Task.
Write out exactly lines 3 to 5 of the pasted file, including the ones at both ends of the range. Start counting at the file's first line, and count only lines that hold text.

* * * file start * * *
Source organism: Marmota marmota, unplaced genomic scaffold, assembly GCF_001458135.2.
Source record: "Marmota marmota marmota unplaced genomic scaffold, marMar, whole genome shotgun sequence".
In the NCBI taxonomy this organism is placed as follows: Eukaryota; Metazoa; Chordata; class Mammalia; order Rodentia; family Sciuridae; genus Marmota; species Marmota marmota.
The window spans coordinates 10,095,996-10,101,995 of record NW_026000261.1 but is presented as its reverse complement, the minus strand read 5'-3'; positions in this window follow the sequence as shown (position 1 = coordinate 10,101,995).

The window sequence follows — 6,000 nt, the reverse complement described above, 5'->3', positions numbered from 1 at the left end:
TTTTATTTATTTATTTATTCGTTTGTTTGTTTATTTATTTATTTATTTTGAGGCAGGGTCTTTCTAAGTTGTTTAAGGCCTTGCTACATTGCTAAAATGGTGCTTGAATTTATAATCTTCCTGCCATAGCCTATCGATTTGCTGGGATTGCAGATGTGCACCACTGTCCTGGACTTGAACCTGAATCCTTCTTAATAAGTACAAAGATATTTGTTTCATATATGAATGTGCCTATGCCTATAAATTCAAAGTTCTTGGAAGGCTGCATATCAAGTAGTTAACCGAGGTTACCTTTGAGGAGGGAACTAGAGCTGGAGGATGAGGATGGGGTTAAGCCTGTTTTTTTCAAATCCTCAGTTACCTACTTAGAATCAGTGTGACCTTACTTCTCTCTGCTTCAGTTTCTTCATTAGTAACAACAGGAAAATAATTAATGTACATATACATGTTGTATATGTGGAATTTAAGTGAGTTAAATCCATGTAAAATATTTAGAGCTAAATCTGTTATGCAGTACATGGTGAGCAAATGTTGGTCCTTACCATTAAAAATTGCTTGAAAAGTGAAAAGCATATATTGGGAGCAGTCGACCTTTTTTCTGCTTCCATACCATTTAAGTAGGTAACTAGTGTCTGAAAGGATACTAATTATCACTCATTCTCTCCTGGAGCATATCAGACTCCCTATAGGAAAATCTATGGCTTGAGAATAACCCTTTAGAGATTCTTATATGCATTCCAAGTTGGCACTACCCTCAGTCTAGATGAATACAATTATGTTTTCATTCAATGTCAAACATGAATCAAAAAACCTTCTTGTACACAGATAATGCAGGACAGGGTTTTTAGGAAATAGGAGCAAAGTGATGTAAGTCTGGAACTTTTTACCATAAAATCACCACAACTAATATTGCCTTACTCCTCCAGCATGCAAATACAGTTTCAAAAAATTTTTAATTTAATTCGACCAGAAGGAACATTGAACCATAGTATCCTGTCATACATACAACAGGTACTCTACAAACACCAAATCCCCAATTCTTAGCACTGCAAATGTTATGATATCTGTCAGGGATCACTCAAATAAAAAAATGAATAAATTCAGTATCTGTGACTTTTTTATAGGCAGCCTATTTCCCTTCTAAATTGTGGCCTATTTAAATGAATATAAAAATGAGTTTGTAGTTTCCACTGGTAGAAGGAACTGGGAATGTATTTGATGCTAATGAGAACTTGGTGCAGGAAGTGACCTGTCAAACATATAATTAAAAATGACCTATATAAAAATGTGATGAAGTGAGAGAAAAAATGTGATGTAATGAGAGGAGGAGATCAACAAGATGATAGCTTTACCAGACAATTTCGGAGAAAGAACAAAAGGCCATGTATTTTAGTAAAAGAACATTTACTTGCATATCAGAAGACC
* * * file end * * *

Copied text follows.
In the NCBI taxonomy this organism is placed as follows: Eukaryota; Metazoa; Chordata; class Mammalia; order Rodentia; family Sciuridae; genus Marmota; species Marmota marmota.
The window spans coordinates 10,095,996-10,101,995 of record NW_026000261.1 but is presented as its reverse complement, the minus strand read 5'-3'; positions in this window follow the sequence as shown (position 1 = coordinate 10,101,995).

The window sequence follows — 6,000 nt, the reverse complement described above, 5'->3', positions numbered from 1 at the left end: